The real test of a hull is not how fast it feels but how well it dis­guises it. Some boats feel pos­i­tively scary at 25 knots while oth­ers are to­tally re­laxed at twice that speed. I dis­cov­ered this early on in my time with the Windy Solano 27. I’d be run­ning at speed along­side our photo boat, a Zonda 31, so that our snap­per Richard could reel off some nice track­ing shots. A west­erly breeze was just start­ing to kick up a short chop di­rectly on our bows and both boats were lap­ping up the con­di­tions, drilling through the wave tops at 40 knots with salvos of spray ric­o­chet­ing off the chines like bul­lets from a Gatling gun. The 27ft Solano had no trou­ble keep­ing up with its big­ger sis­ter in these con­di­tions and thanks to its sin­gle 430hp petrol V8, the most pow­er­ful en­gine op­tion avail­able, it still had more to give. A lot more. A cou­ple of ex­plo­rative bursts saw the tacho stray well past 45 knots and by the time I eased back to 35 knots it felt like we were barely mov­ing. That, at any rate, is my ex­cuse for what hap­pened next.

The photo boat had slowed to around 14 knots so that Richard could change lenses, kick­ing up a size­able wake as it dragged its stern through the wa­ter. This was too good an op­por­tu­nity to re­sist. I pointed the Solano’s bow at the tallest, steep­est sec­tion of the wake and eased the throt­tle for­ward to what felt like a 25-knot cruise but in ret­ro­spect must have been a good 10-15 knots faster. When we hit the wake, the hull’s flat run­ning an­gle and sheer mo­men­tum was enough to briefly bury the fore­foot in the wake be­fore gen­er­at­ing the lift needed to launch the bow sky­wards. For a hor­ri­ble mo­ment I thought I’d over­cooked it as first the hull and then the pro­pel­ler parted com­pany with the wa­ter. The en­gine note barely fal­tered but I can still re­mem­ber the sud­den ab­sence of hull noise as wa­ter gave way to air and we flew straight as an ar­row for a good cou­ple of boat lengths be­fore land­ing with a sat­is­fy­ing whoomph and con­tin­u­ing on our way.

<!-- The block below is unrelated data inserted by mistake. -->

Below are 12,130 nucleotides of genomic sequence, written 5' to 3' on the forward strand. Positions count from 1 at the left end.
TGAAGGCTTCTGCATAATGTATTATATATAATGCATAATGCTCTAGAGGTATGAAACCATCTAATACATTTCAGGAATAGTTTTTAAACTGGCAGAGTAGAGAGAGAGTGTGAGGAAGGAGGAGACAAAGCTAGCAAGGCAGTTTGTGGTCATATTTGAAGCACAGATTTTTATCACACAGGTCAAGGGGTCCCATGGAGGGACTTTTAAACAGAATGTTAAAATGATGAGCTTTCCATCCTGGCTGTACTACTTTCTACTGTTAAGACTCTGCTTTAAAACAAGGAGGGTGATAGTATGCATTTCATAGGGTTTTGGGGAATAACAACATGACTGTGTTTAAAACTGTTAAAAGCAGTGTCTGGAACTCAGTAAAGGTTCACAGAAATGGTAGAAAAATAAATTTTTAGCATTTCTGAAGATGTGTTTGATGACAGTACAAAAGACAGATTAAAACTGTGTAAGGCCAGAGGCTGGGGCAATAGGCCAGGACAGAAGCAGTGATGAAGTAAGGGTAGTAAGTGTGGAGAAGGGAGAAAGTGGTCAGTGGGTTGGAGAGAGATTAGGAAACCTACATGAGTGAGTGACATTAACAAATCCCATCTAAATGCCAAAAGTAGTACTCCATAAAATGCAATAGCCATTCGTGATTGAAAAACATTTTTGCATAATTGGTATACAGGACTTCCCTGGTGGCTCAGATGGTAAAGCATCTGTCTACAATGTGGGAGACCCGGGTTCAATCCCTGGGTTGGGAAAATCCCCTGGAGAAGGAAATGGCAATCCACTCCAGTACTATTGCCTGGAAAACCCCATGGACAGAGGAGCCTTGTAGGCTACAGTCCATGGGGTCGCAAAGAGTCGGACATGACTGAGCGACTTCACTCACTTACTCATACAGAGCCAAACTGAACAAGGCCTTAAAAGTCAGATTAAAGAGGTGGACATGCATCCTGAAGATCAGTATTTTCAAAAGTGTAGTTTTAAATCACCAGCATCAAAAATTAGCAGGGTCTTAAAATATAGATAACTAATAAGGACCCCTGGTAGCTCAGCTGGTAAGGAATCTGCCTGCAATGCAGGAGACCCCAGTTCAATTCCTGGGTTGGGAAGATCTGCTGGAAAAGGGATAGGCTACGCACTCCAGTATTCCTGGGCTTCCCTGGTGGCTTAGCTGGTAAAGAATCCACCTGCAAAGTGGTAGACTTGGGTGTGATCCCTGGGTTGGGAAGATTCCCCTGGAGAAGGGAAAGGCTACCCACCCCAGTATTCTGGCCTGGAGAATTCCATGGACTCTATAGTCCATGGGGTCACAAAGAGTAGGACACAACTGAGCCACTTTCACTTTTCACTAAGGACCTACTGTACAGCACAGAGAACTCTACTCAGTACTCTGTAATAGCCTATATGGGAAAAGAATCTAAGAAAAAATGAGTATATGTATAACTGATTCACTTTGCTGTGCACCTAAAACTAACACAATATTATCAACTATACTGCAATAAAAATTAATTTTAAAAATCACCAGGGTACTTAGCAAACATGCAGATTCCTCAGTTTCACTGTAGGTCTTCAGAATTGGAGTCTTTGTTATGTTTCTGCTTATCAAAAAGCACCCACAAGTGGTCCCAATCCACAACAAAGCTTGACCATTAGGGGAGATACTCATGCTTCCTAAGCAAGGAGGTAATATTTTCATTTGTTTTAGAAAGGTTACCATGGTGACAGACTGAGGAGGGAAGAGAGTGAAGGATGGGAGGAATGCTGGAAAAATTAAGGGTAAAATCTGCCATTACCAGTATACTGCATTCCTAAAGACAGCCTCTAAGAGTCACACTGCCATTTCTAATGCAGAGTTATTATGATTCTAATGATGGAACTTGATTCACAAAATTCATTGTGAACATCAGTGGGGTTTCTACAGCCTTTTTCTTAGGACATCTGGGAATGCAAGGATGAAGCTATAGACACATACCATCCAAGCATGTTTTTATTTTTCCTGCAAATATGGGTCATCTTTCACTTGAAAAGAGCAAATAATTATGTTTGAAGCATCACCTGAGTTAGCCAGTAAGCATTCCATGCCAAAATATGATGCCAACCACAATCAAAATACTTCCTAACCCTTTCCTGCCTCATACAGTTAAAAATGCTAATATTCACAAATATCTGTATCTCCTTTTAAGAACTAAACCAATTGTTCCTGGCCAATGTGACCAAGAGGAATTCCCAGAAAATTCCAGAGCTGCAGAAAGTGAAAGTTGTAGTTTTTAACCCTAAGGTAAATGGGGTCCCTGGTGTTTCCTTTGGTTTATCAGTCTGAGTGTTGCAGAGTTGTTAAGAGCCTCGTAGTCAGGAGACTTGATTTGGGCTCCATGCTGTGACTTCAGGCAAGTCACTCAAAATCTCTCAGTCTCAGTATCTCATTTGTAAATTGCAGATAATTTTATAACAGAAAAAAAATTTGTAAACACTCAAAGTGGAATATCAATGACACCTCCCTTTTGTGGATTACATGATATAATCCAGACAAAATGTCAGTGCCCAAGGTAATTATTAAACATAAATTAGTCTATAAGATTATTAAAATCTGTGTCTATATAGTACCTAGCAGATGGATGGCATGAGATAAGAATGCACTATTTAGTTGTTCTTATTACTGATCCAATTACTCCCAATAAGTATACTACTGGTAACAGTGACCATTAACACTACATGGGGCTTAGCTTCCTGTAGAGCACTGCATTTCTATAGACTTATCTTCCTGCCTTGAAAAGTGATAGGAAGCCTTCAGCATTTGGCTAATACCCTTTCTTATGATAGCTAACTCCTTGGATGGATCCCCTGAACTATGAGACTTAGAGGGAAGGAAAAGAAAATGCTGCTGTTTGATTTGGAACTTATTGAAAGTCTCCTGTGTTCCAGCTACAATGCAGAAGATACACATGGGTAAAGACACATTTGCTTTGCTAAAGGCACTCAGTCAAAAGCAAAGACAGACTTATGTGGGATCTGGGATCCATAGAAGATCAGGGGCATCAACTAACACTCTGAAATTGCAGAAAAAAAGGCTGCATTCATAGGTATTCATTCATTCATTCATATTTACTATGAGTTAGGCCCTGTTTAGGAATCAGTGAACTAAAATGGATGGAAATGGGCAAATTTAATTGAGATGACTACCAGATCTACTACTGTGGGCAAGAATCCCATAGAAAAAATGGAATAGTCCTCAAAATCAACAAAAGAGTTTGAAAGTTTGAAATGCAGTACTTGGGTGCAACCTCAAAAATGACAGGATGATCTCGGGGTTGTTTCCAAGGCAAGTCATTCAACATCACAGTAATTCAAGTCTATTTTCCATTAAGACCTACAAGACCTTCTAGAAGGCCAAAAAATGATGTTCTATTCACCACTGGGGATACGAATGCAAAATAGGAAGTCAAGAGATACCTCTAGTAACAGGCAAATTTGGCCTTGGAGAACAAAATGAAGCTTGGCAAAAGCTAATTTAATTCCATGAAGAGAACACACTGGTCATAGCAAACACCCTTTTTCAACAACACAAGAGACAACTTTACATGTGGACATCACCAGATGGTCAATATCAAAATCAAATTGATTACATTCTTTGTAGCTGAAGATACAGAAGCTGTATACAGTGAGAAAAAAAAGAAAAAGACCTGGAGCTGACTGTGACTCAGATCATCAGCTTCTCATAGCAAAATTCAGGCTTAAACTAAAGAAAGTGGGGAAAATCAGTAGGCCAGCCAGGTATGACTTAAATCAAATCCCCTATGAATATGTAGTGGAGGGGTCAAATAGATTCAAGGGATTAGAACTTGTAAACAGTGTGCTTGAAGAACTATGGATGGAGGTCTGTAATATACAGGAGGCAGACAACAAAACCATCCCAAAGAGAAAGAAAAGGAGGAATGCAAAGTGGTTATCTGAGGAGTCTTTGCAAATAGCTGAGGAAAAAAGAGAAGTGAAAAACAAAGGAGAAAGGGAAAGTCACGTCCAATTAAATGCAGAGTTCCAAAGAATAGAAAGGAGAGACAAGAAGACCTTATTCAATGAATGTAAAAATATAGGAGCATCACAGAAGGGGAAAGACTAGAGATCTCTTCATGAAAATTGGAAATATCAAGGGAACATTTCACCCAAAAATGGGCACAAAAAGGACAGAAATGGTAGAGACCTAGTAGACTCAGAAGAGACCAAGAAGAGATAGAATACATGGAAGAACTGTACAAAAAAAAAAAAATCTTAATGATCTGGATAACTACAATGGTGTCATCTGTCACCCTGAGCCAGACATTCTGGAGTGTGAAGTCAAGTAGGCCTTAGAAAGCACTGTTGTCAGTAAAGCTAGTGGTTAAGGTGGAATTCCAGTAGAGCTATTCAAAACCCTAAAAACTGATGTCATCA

I turned to my co-pi­lot, Berthon’s Windy sales man­ager Ben Too­good, and gave him my best “I meant to do that” grin. I’m not sure he fell for it but he smiled back, even though the whites of his eyes told a dif­fer­ent story. It’s only later that he ad­mits to me it wasn’t my driv­ing he was fear­ful of but the owner’s re­ac­tion to a photo of his boat ap­pear­ing in MBY with clear blue sky be­tween hull and wa­ter. As it hap­pens the owner was de­cid­edly un­der­whelmed, tak­ing one look at the photo and re­mark­ing that he’d reg­u­larly man­aged to get it fur­ther off the deck!


If this tom­fool­ery sounds a lit­tle too much like chest-beat­ing for the type of boat­ing most of us en­joy, let me as­sure you that ex­plor­ing the Solano’s sta­bil­ity in flight was never my in­ten­tion, quite the op­po­site. Hav­ing only ever en­joyed a brief spin in hull No1 at last year’s Cannes show, the idea was sim­ply to get to know the boat bet­ter over the course of a full day on UK wa­ters. We rarely get the chance to ex­plore a boat this thor­oughly so my first thought was ‘what would an owner do?’ Given that it’s de­signed pri­mar­ily as a fast, open day boat, a round trip from Lyming­ton to Poole seemed the ob­vi­ous an­swer. We could suss out its sea-keep­ing off the Nee­dles, clar­ify its cruis­ing com­fort cross­ing Poole Bay, check out its cock­pit cre­den­tials over lunch in Stud­land then pin down its pot­ter­ing po­ten­tial with a gen­tle cruise round Poole har­bour. The fi­nal blast back to Lyming­ton would give us a chance to as­sess its real world fuel con­sump­tion but also to see if we still felt good about the boat af­ter a full day in its com­pany.

Berthon seemed up for the chal­lenge and more im­por­tantly so did the Solano’s owner, even though he wouldn’t be with us on the day. Per­haps that’s be­cause he en­joyed the Windy ex­pe­ri­ence so much that he’s al­ready up­graded to a Zonda 31, mean­ing this six-month-old Solano is now for sale at £164,950 with an ex­tended five-year Volvo war­ranty on the en­gine.


Un­in­ten­tional aer­o­bat­ics over with it’s time to knuckle down and get some miles un­der the Solano’s belt, paus­ing briefly in the shadow of the Nee­dles to as­sess its han­dling char­ac­ter­is­tics. Hav­ing re­cently used these wa­ters for a test be­tween an Ax­opar 28, a Cor­mate T27 and a Nim­bus W9, they are

still fresh enough in the mem­ory to make a mean­ing­ful com­par­i­son. On bal­ance I would say the Windy sits some­where in the mid­dle. It isn’t quite as ag­ile in the turns as the Cor­mate, but it rides the rough stuff bet­ter than the Nim­bus and puts its power down more ef­fec­tively than the Ax­opar. We get a chance to put all of these things to the test in the over­falls a few hun­dred me­tres fur­ther off the Nee­dles, where the tail end of the Shin­gles bank is kick­ing up a real mess in the strength­en­ing winds.